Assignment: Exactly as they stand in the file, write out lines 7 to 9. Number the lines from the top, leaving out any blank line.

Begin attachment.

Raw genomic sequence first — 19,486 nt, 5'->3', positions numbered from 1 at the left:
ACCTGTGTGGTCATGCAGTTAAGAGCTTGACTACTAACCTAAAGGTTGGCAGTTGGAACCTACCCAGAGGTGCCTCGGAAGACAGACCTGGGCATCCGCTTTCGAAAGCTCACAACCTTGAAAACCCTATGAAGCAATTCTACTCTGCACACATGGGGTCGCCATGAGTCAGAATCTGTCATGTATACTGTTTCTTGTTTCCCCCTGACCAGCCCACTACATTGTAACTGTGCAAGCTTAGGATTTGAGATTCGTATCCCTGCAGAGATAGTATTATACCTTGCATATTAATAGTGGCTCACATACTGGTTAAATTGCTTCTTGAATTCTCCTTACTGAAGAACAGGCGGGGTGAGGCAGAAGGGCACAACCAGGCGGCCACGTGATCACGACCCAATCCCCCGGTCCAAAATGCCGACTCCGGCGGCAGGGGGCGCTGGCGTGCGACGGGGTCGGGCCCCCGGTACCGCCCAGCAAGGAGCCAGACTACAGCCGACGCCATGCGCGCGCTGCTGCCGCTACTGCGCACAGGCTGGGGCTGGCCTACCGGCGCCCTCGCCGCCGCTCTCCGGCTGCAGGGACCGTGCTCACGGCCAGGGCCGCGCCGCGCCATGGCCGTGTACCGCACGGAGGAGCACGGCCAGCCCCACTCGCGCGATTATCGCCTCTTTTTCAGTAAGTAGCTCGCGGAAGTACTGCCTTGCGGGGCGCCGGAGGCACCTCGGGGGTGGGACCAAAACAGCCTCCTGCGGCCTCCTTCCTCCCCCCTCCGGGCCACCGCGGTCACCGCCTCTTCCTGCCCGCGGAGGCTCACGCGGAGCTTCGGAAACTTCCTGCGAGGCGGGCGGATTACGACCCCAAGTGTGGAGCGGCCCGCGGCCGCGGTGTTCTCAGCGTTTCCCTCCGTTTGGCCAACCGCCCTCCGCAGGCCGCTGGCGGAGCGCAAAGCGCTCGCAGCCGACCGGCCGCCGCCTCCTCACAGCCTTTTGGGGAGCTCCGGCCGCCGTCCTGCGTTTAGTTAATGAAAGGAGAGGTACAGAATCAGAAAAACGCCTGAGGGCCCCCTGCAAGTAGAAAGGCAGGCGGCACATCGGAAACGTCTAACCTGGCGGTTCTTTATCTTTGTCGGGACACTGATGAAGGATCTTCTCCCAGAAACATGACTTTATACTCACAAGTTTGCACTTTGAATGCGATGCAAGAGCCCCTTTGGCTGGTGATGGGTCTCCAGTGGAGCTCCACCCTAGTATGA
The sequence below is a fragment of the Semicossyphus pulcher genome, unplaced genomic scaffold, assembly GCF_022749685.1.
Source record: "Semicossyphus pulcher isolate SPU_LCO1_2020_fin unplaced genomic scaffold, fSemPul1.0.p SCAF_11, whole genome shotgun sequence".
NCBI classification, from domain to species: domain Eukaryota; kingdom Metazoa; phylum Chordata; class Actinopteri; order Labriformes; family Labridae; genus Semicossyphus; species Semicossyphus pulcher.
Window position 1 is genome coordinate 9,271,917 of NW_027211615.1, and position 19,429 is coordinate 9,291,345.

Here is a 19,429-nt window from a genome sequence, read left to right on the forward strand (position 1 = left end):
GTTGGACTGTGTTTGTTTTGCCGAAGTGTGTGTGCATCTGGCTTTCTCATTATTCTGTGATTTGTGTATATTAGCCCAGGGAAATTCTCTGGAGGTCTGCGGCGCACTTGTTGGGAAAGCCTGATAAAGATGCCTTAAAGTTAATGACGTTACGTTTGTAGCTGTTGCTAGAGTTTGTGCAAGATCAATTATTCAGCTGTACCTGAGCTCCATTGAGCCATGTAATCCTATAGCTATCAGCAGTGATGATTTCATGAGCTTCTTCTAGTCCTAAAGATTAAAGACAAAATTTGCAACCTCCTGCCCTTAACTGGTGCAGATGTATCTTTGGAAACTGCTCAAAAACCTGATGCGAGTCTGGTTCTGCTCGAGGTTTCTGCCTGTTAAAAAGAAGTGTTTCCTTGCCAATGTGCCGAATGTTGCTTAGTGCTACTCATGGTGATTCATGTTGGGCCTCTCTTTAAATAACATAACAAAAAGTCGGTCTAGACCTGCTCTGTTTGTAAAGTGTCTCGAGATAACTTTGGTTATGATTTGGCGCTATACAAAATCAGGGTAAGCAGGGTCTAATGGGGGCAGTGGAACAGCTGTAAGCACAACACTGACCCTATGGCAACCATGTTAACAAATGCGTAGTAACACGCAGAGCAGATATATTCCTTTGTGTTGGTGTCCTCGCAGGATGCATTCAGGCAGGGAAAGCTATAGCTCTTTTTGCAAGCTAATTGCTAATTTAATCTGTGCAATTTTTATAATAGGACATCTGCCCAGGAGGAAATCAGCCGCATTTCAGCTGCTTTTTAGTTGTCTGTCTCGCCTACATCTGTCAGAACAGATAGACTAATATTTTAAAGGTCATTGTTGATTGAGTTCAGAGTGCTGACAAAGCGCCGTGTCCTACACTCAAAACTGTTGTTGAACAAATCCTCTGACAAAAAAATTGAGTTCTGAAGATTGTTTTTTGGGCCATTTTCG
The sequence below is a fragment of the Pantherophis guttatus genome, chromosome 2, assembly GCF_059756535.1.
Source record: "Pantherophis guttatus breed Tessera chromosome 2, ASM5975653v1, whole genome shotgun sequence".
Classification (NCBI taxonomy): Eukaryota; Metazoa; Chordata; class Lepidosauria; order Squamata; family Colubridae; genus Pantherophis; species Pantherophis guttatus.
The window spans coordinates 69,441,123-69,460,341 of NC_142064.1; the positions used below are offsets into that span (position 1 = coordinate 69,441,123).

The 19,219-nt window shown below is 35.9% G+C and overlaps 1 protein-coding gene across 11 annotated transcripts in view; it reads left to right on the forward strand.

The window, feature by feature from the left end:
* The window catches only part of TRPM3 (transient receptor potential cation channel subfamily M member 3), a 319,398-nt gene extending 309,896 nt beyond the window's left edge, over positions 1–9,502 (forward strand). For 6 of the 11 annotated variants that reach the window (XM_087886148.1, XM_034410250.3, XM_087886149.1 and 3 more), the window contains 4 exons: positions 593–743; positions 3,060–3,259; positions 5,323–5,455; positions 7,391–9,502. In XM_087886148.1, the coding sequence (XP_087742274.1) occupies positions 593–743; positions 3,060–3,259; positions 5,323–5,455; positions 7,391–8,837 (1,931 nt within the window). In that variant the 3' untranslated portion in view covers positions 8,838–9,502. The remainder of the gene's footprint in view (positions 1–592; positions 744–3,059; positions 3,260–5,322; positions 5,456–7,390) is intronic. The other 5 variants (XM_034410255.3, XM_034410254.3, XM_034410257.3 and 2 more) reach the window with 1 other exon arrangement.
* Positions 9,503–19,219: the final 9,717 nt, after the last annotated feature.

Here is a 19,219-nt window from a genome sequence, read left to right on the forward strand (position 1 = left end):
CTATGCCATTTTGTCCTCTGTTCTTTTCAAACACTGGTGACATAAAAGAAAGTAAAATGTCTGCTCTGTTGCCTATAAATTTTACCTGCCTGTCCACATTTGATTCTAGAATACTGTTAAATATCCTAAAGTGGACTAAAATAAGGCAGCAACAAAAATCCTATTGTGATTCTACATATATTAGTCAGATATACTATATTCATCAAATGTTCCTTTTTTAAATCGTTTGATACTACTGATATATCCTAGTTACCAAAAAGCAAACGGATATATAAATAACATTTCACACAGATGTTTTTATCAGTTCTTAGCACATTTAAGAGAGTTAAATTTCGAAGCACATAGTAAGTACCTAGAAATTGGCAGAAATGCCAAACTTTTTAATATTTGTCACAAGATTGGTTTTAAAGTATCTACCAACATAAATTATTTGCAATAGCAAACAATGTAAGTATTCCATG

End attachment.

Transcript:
Here is a 19,429-nt window from a genome sequence, read left to right on the forward strand (position 1 = left end):
GTTGGACTGTGTTTGTTTTGCCGAAGTGTGTGTGCATCTGGCTTTCTCATTATTCTGTGATTTGTGTATATTAGCCCAGGGAAATTCTCTGGAGGTCTGCGGCGCACTTGTTGGGAAAGCCTGATAAAGATGCCTTAAAGTTAATGACGTTACGTTTGTAGCTGTTGCTAGAGTTTGTGCAAGATCAATTATTCAGCTGTACCTGAGCTCCATTGAGCCATGTAATCCTATAGCTATCAGCAGTGATGATTTCATGAGCTTCTTCTAGTCCTAAAGATTAAAGACAAAATTTGCAACCTCCTGCCCTTAACTGGTGCAGATGTATCTTTGGAAACTGCTCAAAAACCTGATGCGAGTCTGGTTCTGCTCGAGGTTTCTGCCTGTTAAAAAGAAGTGTTTCCTTGCCAATGTGCCGAATGTTGCTTAGTGCTACTCATGGTGATTCATGTTGGGCCTCTCTTTAAATAACATAACAAAAAGTCGGTCTAGACCTGCTCTGTTTGTAAAGTGTCTCGAGATAACTTTGGTTATGATTTGGCGCTATACAAAATCAGGGTAAGCAGGGTCTAATGGGGGCAGTGGAACAGCTGTAAGCACAACACTGACCCTATGGCAACCATGTTAACAAATGCGTAGTAACACGCAGAGCAGATATATTCCTTTGTGTTGGTGTCCTCGCAGGATGCATTCAGGCAGGGAAAGCTATAGCTCTTTTTGCAAGCTAATTGCTAATTTAATCTGTGCAATTTTTATAATAGGACATCTGCCCAGGAGGAAATCAGCCGCATTTCAGCTGCTTTTTAGTTGTCTGTCTCGCCTACATCTGTCAGAACAGATAGACTAATATTTTAAAGGTCATTGTTGATTGAGTTCAGAGTGCTGACAAAGCGCCGTGTCCTACACTCAAAACTGTTGTTGAACAAATCCTCTGACAAAAAAATTGAGTTCTGAAGATTGTTTTTTGGGCCATTTTCG
The sequence below is a fragment of the Pantherophis guttatus genome, chromosome 2, assembly GCF_059756535.1.